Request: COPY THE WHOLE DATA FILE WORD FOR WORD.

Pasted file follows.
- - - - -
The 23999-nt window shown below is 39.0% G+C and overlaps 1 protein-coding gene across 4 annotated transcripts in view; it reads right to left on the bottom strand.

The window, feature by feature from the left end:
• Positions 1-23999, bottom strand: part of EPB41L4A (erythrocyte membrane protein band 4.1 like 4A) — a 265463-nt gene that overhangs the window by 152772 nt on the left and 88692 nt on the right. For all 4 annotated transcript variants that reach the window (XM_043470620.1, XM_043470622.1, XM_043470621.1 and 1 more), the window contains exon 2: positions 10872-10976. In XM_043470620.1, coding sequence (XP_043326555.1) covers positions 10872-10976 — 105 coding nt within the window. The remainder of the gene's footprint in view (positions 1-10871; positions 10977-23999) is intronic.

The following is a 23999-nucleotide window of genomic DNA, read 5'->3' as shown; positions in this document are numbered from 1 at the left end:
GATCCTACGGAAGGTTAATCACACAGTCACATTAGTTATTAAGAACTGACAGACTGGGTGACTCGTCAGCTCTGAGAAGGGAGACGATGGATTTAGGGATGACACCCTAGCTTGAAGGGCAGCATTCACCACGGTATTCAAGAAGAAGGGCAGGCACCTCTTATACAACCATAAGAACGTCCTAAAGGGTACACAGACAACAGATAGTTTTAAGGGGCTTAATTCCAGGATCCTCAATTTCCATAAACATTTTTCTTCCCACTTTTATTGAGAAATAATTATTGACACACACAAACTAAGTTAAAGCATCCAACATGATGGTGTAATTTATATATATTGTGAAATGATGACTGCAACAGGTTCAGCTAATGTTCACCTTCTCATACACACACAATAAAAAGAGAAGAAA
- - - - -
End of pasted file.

The 23999-nt window shown below is 39.0% G+C and overlaps 1 protein-coding gene across 4 annotated transcripts in view; it reads right to left on the bottom strand.

The window, feature by feature from the left end:
• Positions 1-23999, bottom strand: part of EPB41L4A (erythrocyte membrane protein band 4.1 like 4A) — a 265463-nt gene that overhangs the window by 152772 nt on the left and 88692 nt on the right. For all 4 annotated transcript variants that reach the window (XM_043470620.1, XM_043470622.1, XM_043470621.1 and 1 more), the window contains exon 2: positions 10872-10976. In XM_043470620.1, coding sequence (XP_043326555.1) covers positions 10872-10976 — 105 coding nt within the window. The remainder of the gene's footprint in view (positions 1-10871; positions 10977-23999) is intronic.

The following is a 23999-nucleotide window of genomic DNA, read 5'->3' as shown; positions in this document are numbered from 1 at the left end:
GATCCTACGGAAGGTTAATCACACAGTCACATTAGTTATTAAGAACTGACAGACTGGGTGACTCGTCAGCTCTGAGAAGGGAGACGATGGATTTAGGGATGACACCCTAGCTTGAAGGGCAGCATTCACCACGGTATTCAAGAAGAAGGGCAGGCACCTCTTATACAACCATAAGAACGTCCTAAAGGGTACACAGACAACAGATAGTTTTAAGGGGCTTAATTCCAGGATCCTCAATTTCCATAAACATTTTTCTTCCCACTTTTATTGAGAAATAATTATTGACACACACAAACTAAGTTAAAGCATCCAACATGATGGTGTAATTTATATATATTGTGAAATGATGACTGCAACAGGTTCAGCTAATGTTCACCTTCTCATACACACACAATAAAAAGAGAAGAAA